The subject invention is in the fields of animal leashes, leash/collar combinations and quick connect/disconnect connectors. In particular it is in the field of animal leash/collar combinations incorporating a quick connect/disconnect connector between the leash and collar and, more particularly, having the disconnect function of the connector controlled from the handle of the leash.
2. Prior Art
The patents listed below pertain to a dog leash having a load sensitive release, to quick connect/disconnect connectors and to leash and collar combinations with disconnect control at the handle end of the leash.
Examination of these patents shows that the leash of U.S. Pat. No. 3,540,089 is not adaptable to having the leash disconnect operable from the handle of the leash and, also, the connectors are not considered to be adaptable to operation from a handle of a leash incorporating the connector. Further, the connectors require quite close attention and detailed handling to make the connection. Also, known disconnectable leash/collar combinations with disconnect controls at the handle, patented and not, are considered to require considerable precision and care for reconnection. For example the leash of U.S. Pat. No. 3,099,250, Soles, Jr. requires careful insertion of a plug or stud into the end of a tube.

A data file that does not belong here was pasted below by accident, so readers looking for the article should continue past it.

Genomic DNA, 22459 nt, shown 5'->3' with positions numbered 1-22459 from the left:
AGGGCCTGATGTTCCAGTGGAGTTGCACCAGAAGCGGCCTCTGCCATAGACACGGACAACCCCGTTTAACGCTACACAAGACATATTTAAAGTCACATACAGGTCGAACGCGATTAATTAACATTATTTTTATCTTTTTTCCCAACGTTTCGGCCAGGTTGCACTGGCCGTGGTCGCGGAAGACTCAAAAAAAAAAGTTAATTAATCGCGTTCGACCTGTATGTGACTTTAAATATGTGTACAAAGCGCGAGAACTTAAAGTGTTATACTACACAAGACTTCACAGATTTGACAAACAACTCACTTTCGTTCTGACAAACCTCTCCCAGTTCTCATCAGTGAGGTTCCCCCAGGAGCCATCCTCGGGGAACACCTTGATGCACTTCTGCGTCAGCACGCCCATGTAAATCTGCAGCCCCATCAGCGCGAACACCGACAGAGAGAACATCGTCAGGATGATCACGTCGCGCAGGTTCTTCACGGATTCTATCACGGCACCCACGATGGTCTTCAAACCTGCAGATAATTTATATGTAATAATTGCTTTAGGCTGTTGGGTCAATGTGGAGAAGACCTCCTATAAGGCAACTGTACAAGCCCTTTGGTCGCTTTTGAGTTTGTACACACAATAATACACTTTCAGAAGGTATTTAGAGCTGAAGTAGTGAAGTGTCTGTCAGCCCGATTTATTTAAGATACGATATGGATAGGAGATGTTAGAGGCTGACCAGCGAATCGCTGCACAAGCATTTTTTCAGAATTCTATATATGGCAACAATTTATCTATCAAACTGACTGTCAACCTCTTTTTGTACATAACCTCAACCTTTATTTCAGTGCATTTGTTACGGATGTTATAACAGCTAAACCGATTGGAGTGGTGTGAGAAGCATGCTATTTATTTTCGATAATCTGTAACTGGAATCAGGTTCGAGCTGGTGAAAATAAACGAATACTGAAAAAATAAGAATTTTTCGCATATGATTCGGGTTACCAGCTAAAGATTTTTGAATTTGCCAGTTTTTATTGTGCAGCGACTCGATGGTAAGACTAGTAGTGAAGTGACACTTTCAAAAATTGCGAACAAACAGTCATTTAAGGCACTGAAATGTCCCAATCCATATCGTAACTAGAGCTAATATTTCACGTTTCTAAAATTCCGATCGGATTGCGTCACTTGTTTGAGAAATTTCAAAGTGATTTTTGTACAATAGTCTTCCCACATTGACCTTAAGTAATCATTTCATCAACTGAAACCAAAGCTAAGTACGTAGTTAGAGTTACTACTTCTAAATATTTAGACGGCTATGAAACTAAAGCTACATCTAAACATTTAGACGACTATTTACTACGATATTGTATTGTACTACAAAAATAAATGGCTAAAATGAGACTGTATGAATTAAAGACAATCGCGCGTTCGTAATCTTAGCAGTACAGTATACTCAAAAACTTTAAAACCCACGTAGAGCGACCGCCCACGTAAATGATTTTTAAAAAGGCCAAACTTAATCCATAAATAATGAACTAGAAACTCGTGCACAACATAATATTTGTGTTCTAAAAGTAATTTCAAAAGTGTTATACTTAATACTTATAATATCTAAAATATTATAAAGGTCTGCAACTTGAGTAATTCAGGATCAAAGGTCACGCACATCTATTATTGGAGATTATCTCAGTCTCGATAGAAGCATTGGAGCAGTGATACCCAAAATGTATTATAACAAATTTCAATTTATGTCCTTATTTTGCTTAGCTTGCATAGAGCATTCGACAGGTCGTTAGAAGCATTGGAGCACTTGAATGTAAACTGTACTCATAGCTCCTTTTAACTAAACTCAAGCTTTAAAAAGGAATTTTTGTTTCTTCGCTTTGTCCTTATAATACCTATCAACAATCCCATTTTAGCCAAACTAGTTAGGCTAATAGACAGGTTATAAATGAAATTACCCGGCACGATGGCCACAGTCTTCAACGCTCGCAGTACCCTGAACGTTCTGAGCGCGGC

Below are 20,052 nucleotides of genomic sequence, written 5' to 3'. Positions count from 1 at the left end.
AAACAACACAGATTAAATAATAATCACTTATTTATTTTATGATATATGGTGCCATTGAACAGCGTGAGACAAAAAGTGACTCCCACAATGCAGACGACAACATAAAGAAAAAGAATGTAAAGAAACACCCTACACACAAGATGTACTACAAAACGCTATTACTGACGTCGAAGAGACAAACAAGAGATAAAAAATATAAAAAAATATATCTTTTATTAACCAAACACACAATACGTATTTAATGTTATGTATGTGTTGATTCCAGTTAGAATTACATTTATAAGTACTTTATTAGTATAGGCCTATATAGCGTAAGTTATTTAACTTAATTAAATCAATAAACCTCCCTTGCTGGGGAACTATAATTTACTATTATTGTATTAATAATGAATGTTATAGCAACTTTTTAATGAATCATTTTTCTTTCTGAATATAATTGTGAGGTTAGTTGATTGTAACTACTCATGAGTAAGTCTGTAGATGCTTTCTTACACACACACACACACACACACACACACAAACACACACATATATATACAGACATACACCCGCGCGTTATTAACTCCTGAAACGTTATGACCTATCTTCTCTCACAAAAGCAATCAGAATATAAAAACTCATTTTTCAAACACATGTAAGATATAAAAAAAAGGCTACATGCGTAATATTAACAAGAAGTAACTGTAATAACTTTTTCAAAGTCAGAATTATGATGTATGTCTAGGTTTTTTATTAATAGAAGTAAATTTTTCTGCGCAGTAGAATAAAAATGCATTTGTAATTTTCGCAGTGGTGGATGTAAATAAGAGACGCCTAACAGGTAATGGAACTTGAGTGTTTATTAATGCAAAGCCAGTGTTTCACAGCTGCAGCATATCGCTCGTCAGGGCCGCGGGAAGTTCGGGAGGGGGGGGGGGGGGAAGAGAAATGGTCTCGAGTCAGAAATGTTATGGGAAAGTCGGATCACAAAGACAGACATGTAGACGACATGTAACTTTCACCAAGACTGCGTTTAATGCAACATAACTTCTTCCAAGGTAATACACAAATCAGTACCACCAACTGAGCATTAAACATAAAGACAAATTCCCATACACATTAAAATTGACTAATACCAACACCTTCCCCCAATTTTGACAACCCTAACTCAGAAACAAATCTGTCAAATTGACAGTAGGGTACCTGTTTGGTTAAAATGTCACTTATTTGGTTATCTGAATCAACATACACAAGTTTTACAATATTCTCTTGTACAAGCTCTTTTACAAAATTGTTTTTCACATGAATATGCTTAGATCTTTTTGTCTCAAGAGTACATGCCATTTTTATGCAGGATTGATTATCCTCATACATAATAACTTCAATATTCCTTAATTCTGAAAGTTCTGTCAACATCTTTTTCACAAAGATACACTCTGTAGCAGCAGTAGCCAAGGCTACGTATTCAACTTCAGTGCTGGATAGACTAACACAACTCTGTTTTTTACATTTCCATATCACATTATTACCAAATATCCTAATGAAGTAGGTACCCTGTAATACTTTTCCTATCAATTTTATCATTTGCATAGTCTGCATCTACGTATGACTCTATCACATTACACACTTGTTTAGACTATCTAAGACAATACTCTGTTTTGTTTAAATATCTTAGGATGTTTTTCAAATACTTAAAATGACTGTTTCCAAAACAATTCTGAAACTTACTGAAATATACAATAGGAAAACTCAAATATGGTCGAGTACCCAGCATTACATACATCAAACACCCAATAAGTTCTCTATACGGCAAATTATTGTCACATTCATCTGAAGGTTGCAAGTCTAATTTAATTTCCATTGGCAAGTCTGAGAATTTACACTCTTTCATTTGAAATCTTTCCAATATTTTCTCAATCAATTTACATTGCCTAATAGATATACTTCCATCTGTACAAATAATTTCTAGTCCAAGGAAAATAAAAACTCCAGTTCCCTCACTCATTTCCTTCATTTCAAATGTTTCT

Accordingly, the primary objective of the subject invention is to provide a leash/collar combination which allows quick connection and disconnection between the leash and collar, has control for disconnection in the handle of the leash and does not require close attention and detailed handling to connect the collar to the leash.